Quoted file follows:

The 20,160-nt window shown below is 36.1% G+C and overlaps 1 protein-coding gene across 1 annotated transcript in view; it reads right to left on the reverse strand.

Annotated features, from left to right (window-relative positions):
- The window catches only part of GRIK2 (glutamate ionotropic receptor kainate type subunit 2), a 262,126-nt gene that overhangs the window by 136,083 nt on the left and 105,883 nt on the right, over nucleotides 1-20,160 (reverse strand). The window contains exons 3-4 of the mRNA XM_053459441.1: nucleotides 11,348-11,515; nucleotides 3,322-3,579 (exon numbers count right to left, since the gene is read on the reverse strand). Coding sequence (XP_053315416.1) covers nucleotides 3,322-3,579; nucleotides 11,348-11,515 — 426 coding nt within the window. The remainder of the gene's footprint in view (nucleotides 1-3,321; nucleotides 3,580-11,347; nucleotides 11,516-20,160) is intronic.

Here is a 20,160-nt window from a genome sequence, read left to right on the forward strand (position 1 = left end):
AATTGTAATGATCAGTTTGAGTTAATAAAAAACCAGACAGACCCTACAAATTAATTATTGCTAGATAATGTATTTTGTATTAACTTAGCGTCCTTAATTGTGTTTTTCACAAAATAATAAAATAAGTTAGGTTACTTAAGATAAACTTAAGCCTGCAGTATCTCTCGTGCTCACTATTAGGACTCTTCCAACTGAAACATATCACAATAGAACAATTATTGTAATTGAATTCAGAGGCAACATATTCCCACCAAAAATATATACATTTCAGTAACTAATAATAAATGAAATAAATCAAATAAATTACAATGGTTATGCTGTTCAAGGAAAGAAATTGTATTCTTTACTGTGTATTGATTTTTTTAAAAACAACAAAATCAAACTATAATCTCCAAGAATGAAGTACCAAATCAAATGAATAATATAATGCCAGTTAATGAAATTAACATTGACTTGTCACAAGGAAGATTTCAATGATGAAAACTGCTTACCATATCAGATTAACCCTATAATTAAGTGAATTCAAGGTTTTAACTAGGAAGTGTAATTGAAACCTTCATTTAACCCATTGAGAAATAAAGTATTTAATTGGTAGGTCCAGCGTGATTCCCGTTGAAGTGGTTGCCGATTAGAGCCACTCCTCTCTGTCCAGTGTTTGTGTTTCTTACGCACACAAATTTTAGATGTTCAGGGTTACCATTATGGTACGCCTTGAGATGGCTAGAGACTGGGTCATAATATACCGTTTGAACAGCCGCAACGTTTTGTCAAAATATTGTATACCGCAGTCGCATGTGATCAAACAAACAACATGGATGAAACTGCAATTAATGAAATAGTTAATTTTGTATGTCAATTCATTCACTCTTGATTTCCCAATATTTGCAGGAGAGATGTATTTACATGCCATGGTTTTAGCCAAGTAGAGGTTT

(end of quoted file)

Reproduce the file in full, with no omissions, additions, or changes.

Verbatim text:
The 20,160-nt window shown below is 36.1% G+C and overlaps 1 protein-coding gene across 1 annotated transcript in view; it reads right to left on the reverse strand.

Annotated features, from left to right (window-relative positions):
- The window catches only part of GRIK2 (glutamate ionotropic receptor kainate type subunit 2), a 262,126-nt gene that overhangs the window by 136,083 nt on the left and 105,883 nt on the right, over nucleotides 1-20,160 (reverse strand). The window contains exons 3-4 of the mRNA XM_053459441.1: nucleotides 11,348-11,515; nucleotides 3,322-3,579 (exon numbers count right to left, since the gene is read on the reverse strand). Coding sequence (XP_053315416.1) covers nucleotides 3,322-3,579; nucleotides 11,348-11,515 — 426 coding nt within the window. The remainder of the gene's footprint in view (nucleotides 1-3,321; nucleotides 3,580-11,347; nucleotides 11,516-20,160) is intronic.

Here is a 20,160-nt window from a genome sequence, read left to right on the forward strand (position 1 = left end):
AATTGTAATGATCAGTTTGAGTTAATAAAAAACCAGACAGACCCTACAAATTAATTATTGCTAGATAATGTATTTTGTATTAACTTAGCGTCCTTAATTGTGTTTTTCACAAAATAATAAAATAAGTTAGGTTACTTAAGATAAACTTAAGCCTGCAGTATCTCTCGTGCTCACTATTAGGACTCTTCCAACTGAAACATATCACAATAGAACAATTATTGTAATTGAATTCAGAGGCAACATATTCCCACCAAAAATATATACATTTCAGTAACTAATAATAAATGAAATAAATCAAATAAATTACAATGGTTATGCTGTTCAAGGAAAGAAATTGTATTCTTTACTGTGTATTGATTTTTTTAAAAACAACAAAATCAAACTATAATCTCCAAGAATGAAGTACCAAATCAAATGAATAATATAATGCCAGTTAATGAAATTAACATTGACTTGTCACAAGGAAGATTTCAATGATGAAAACTGCTTACCATATCAGATTAACCCTATAATTAAGTGAATTCAAGGTTTTAACTAGGAAGTGTAATTGAAACCTTCATTTAACCCATTGAGAAATAAAGTATTTAATTGGTAGGTCCAGCGTGATTCCCGTTGAAGTGGTTGCCGATTAGAGCCACTCCTCTCTGTCCAGTGTTTGTGTTTCTTACGCACACAAATTTTAGATGTTCAGGGTTACCATTATGGTACGCCTTGAGATGGCTAGAGACTGGGTCATAATATACCGTTTGAACAGCCGCAACGTTTTGTCAAAATATTGTATACCGCAGTCGCATGTGATCAAACAAACAACATGGATGAAACTGCAATTAATGAAATAGTTAATTTTGTATGTCAATTCATTCACTCTTGATTTCCCAATATTTGCAGGAGAGATGTATTTACATGCCATGGTTTTAGCCAAGTAGAGGTTT